It is uncertain if this specification will be implemented in Feisty, but it was discussed at uds-mtv, the most recent Ubuntu developers summit.

Read more at .

Updates and security for 6.06 and 6.10

Security Updates

Ubuntu 6.06 LTS Updates

Ubuntu 6.10 Updates

Weekly Bug Stats

  • Open (20323) +302 over last week
  • Critical (20) -2 over last week
  • Unconfirmed (10734) +106 over last week
  • Unassigned (15436) +282 over last week
  • All bugs ever reported (66898) +1003 over last week

As always, the Bug Squad needs your help. If you want to get started, please see [WWW] .

Check out the bug statistics: .

The non-bug bug

A bug with a title of "Developers don't get enough thanks" was created by Peter Daniel Myers last week and was swiftly confirmed by Mark himself. As Peter says:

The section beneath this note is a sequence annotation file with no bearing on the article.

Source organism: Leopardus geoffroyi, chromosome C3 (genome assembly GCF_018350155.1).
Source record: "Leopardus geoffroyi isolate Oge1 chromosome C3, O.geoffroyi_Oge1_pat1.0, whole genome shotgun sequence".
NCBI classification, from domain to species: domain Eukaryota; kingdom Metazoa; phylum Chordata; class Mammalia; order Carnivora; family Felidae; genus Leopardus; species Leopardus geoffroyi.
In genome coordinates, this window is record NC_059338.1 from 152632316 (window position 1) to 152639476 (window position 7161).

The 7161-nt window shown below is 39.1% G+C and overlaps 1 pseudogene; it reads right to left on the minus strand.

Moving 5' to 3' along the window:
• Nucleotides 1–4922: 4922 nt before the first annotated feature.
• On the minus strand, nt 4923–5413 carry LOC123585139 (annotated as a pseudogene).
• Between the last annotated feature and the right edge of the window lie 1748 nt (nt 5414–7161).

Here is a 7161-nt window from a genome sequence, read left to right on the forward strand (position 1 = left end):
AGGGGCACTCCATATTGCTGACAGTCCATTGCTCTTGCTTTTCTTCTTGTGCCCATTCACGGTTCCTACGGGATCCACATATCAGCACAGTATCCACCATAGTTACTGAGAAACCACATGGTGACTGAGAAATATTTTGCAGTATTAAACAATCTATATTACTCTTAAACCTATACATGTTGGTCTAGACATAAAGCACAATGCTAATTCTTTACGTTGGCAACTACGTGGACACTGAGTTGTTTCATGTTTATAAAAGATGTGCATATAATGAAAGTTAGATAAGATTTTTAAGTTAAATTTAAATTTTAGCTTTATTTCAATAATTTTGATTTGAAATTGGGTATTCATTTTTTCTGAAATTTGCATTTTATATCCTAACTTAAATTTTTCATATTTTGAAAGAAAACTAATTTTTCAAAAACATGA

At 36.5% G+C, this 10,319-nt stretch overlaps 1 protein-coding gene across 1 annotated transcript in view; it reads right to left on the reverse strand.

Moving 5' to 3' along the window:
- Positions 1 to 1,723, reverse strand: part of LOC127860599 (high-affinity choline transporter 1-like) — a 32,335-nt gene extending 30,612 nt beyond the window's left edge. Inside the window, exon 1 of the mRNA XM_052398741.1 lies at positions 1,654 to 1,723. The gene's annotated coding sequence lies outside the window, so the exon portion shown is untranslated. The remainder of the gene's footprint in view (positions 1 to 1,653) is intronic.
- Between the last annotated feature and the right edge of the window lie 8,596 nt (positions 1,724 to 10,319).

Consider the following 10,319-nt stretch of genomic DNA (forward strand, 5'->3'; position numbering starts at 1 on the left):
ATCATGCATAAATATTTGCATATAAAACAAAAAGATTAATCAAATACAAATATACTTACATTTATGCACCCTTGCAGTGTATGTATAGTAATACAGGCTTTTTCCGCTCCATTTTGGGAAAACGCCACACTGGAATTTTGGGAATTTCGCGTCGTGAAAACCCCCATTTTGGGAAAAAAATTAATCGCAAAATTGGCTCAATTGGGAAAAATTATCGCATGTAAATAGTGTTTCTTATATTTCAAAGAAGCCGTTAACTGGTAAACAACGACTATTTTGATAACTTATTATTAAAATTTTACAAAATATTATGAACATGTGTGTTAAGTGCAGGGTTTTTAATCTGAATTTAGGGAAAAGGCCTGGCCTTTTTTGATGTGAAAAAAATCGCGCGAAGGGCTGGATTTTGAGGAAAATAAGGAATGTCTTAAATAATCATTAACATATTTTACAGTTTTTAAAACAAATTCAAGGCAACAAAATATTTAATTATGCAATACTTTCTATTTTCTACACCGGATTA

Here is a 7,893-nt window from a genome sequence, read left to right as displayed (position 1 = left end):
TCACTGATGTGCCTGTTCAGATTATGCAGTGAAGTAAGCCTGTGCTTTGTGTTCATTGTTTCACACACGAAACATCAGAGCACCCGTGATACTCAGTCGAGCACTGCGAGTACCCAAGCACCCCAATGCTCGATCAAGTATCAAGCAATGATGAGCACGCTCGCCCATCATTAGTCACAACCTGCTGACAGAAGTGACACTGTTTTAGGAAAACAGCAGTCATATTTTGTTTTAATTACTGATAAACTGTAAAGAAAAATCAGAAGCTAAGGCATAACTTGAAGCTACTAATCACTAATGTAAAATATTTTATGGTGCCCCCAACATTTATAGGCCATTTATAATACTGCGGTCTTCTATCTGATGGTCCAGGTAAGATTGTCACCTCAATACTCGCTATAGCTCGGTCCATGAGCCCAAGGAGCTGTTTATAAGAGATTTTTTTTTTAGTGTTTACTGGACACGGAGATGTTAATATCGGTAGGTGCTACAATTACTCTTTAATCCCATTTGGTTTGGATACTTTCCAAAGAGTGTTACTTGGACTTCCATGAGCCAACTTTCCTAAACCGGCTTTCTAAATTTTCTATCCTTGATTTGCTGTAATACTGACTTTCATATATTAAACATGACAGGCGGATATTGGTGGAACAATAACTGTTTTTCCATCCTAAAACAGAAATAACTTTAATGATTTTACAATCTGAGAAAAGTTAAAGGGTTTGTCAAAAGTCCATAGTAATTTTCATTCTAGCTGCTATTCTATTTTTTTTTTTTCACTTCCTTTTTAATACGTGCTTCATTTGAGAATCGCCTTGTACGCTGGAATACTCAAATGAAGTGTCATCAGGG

• "Ubuntu is awesome. Dapper is really stable, and Edgy is pushing the boundaries of what my hardware can do. I didn't pay a penny for Ubuntu, but it's totally replaced my old Operating System, and taught me to fall in love with free software. While there is a brilliant community of really great and helpful people, we don't thank the developers enough... especially the devs that don't get paid (by devs I'm not just talking about programmers, I'm including - well everyone). The best I can do at the mo is submit bug reports and try to be active on the forums...."

You can read his entire comment, plus all the follow comments by others at .

UWN 25: A Sneak Peak

Looking forward to Ubuntu Weekly Newsletter Issue #25, we'll be reviewing some of the following hot topics next week:

  • Mark's letter to OpenSUSE
  • The Kurdish Ubuntu Investigation
  • Coverage of the Community Council Meeting
  • More updates to Feisty
  • Plus much more!

See you next week!